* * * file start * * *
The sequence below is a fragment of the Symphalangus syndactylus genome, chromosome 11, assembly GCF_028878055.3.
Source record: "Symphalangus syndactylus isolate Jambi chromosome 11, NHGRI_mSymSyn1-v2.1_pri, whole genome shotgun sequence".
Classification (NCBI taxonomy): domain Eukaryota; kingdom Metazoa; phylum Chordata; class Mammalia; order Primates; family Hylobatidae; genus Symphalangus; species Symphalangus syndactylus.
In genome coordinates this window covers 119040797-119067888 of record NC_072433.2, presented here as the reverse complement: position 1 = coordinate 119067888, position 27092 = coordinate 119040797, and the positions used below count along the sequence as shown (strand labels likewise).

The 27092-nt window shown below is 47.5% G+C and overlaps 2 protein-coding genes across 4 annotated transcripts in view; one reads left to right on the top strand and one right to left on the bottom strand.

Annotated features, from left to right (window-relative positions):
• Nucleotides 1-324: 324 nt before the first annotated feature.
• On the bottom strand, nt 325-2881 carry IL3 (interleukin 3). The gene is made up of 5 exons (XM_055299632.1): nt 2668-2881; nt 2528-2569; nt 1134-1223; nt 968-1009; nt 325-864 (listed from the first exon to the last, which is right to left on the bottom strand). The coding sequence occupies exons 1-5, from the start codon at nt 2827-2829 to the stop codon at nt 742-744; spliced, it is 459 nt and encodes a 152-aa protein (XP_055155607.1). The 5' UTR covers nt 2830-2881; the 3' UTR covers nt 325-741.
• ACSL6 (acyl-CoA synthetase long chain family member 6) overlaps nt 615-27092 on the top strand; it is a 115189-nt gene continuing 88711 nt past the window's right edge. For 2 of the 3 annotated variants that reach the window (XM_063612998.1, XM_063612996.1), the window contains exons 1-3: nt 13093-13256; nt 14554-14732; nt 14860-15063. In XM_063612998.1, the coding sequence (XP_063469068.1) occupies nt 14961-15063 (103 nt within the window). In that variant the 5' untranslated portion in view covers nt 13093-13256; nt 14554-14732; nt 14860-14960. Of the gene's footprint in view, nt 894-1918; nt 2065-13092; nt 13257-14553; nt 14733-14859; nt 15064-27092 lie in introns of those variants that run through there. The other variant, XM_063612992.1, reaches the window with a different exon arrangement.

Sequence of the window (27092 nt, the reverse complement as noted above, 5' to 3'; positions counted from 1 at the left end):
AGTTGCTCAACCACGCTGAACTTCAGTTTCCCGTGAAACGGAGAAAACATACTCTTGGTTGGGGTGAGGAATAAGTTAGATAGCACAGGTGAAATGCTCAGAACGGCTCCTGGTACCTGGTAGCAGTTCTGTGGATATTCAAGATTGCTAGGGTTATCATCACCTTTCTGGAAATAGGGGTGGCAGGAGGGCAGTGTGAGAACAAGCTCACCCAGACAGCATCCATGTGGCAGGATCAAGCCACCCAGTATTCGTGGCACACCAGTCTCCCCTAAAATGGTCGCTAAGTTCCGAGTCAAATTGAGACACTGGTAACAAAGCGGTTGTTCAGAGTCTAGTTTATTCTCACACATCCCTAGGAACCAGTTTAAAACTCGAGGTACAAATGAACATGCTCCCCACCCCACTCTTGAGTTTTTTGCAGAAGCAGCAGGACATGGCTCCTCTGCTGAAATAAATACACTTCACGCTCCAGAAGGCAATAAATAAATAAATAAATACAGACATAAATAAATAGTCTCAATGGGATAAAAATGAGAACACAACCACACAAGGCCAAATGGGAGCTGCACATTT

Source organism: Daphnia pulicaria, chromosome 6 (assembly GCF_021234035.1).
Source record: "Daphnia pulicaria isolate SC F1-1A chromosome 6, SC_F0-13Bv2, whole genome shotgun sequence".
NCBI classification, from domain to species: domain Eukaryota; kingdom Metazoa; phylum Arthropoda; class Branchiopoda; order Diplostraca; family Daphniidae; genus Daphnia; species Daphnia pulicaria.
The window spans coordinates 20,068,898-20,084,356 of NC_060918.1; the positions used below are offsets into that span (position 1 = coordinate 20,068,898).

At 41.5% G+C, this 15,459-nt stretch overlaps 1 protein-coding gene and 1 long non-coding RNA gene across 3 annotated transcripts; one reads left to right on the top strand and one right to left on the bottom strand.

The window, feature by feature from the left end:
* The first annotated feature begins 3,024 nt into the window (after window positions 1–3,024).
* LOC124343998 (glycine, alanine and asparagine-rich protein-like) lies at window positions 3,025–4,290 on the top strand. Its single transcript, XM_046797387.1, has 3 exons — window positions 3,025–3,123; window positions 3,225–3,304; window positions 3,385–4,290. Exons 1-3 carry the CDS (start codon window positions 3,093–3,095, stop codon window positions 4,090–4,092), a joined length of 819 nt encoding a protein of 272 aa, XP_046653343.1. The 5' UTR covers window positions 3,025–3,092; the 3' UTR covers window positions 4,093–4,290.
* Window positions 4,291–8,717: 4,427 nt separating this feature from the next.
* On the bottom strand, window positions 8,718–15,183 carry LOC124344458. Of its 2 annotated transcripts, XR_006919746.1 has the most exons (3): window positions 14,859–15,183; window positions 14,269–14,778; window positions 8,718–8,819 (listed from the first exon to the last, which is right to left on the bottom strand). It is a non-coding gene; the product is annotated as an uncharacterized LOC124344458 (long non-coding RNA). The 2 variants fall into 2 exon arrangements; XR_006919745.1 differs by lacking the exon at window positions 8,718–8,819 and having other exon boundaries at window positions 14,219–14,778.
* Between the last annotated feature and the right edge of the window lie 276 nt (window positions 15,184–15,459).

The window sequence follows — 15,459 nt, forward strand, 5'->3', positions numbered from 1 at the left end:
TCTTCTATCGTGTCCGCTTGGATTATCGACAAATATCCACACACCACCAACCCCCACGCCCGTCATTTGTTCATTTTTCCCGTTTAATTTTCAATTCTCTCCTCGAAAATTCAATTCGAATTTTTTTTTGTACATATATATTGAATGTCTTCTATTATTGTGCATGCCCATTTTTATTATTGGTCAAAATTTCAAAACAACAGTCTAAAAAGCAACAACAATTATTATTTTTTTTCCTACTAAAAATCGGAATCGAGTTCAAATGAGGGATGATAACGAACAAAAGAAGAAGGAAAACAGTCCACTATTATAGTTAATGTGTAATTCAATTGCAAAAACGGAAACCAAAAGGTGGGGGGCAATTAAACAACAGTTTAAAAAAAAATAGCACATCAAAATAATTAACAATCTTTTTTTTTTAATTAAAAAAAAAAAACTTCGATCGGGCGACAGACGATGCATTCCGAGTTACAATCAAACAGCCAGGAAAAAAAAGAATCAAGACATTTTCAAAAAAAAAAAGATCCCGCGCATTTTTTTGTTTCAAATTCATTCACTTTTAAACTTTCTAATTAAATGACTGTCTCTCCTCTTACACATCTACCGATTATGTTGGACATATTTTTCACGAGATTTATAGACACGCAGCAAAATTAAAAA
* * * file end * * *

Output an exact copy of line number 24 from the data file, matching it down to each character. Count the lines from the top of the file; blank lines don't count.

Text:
TCTTCTATCGTGTCCGCTTGGATTATCGACAAATATCCACACACCACCAACCCCCACGCCCGTCATTTGTTCATTTTTCCCGTTTAATTTTCAATTCTCTCCTCGAAAATTCAATTCGAATTTTTTTTTGTACATATATATTGAATGTCTTCTATTATTGTGCATGCCCATTTTTATTATTGGTCAAAATTTCAAAACAACAGTCTAAAAAGCAACAACAATTATTATTTTTTTTCCTACTAAAAATCGGAATCGAGTTCAAATGAGGGATGATAACGAACAAAAGAAGAAGGAAAACAGTCCACTATTATAGTTAATGTGTAATTCAATTGCAAAAACGGAAACCAAAAGGTGGGGGGCAATTAAACAACAGTTTAAAAAAAAATAGCACATCAAAATAATTAACAATCTTTTTTTTTTAATTAAAAAAAAAAAACTTCGATCGGGCGACAGACGATGCATTCCGAGTTACAATCAAACAGCCAGGAAAAAAAAGAATCAAGACATTTTCAAAAAAAAAAAGATCCCGCGCATTTTTTTGTTTCAAATTCATTCACTTTTAAACTTTCTAATTAAATGACTGTCTCTCCTCTTACACATCTACCGATTATGTTGGACATATTTTTCACGAGATTTATAGACACGCAGCAAAATTAAAAA